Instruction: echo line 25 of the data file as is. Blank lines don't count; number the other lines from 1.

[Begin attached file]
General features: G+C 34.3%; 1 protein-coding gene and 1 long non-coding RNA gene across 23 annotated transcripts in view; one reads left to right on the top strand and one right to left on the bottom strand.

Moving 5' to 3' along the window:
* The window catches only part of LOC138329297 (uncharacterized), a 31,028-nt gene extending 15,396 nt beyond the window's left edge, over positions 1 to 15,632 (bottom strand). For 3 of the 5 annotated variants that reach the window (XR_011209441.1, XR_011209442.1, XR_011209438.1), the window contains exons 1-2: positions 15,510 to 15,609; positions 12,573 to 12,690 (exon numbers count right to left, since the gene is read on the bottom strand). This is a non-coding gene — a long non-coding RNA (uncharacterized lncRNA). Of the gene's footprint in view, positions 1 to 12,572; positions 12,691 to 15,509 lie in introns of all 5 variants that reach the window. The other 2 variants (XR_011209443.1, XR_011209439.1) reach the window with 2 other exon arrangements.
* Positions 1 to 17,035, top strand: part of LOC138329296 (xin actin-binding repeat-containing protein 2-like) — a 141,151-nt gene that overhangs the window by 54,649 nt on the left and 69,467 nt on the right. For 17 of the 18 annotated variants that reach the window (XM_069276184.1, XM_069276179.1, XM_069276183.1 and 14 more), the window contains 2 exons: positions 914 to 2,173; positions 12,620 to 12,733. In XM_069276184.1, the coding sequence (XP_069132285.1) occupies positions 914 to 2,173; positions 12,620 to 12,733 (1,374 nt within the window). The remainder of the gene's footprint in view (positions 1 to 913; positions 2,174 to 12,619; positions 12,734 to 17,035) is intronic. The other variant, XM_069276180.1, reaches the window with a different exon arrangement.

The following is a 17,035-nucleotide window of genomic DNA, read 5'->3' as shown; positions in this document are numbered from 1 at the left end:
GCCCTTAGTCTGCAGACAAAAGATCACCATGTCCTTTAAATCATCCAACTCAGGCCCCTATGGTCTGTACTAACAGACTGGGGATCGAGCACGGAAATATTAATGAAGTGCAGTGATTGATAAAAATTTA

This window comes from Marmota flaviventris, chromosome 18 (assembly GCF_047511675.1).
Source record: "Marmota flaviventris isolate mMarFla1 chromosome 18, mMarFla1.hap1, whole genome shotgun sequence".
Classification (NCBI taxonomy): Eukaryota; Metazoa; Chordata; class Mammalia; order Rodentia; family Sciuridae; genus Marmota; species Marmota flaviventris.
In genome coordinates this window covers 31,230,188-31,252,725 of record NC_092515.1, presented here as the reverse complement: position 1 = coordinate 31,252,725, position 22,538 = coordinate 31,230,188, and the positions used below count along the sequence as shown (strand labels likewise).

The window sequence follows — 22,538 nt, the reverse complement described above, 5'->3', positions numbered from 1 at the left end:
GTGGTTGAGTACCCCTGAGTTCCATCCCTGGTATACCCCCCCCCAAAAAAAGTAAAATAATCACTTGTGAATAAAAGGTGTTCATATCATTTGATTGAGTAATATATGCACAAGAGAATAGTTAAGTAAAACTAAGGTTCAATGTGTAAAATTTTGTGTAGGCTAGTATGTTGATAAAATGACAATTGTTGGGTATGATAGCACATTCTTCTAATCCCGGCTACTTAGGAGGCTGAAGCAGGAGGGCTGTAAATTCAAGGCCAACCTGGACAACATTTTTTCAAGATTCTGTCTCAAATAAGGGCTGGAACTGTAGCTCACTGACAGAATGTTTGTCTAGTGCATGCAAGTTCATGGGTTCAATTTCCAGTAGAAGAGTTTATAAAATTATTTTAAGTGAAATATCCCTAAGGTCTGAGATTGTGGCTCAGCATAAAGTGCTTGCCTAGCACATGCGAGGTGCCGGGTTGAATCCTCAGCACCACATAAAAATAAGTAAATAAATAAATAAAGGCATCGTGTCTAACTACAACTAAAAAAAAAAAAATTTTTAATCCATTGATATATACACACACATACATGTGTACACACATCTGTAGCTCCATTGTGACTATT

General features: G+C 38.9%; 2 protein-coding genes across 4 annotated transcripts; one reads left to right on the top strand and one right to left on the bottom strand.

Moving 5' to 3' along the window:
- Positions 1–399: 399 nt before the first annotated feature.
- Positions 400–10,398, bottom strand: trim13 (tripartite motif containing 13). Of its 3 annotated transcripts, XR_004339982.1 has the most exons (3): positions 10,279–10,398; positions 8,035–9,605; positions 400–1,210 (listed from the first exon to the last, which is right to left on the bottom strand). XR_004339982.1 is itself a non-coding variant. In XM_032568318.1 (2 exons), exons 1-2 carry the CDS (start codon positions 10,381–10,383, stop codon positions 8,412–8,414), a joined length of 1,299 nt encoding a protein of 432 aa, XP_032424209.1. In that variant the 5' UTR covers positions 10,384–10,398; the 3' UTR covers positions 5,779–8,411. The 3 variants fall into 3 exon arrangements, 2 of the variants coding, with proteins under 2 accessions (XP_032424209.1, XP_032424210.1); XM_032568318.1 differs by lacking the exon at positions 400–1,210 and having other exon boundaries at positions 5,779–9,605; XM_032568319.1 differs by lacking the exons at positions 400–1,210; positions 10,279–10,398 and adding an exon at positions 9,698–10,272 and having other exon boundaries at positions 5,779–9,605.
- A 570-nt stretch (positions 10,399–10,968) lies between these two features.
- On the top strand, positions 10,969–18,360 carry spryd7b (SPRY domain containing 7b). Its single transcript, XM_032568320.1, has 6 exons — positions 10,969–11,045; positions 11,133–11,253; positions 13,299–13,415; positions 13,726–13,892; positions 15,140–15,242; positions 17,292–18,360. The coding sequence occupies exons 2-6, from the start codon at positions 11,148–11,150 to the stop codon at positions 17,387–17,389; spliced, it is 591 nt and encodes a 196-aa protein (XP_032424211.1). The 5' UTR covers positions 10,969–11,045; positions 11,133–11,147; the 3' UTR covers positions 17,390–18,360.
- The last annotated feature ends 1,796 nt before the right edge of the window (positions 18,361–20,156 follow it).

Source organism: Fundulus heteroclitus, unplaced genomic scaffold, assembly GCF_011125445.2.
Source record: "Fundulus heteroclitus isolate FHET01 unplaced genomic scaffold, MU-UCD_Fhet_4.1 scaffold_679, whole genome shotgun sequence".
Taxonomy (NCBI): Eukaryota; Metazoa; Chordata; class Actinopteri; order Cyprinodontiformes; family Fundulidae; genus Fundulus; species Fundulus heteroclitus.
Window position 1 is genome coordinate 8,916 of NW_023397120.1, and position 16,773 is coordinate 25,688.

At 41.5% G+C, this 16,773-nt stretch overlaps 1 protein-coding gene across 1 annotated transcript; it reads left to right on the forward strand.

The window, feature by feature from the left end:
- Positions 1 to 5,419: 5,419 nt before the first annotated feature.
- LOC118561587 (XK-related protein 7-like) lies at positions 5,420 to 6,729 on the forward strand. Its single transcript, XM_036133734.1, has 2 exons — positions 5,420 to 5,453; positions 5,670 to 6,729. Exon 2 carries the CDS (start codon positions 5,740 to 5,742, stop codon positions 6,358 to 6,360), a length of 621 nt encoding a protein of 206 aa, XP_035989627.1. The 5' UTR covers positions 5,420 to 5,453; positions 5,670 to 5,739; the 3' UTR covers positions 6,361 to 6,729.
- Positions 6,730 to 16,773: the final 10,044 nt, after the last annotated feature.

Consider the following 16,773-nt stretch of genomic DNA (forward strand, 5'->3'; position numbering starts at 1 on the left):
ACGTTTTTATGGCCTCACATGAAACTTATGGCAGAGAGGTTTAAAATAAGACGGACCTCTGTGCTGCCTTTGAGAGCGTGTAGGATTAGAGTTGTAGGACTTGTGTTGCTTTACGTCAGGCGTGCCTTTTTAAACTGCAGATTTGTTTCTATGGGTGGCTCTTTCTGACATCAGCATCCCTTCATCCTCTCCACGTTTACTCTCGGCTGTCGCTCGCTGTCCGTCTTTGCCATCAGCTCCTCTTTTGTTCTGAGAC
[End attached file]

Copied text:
The window, feature by feature from the left end: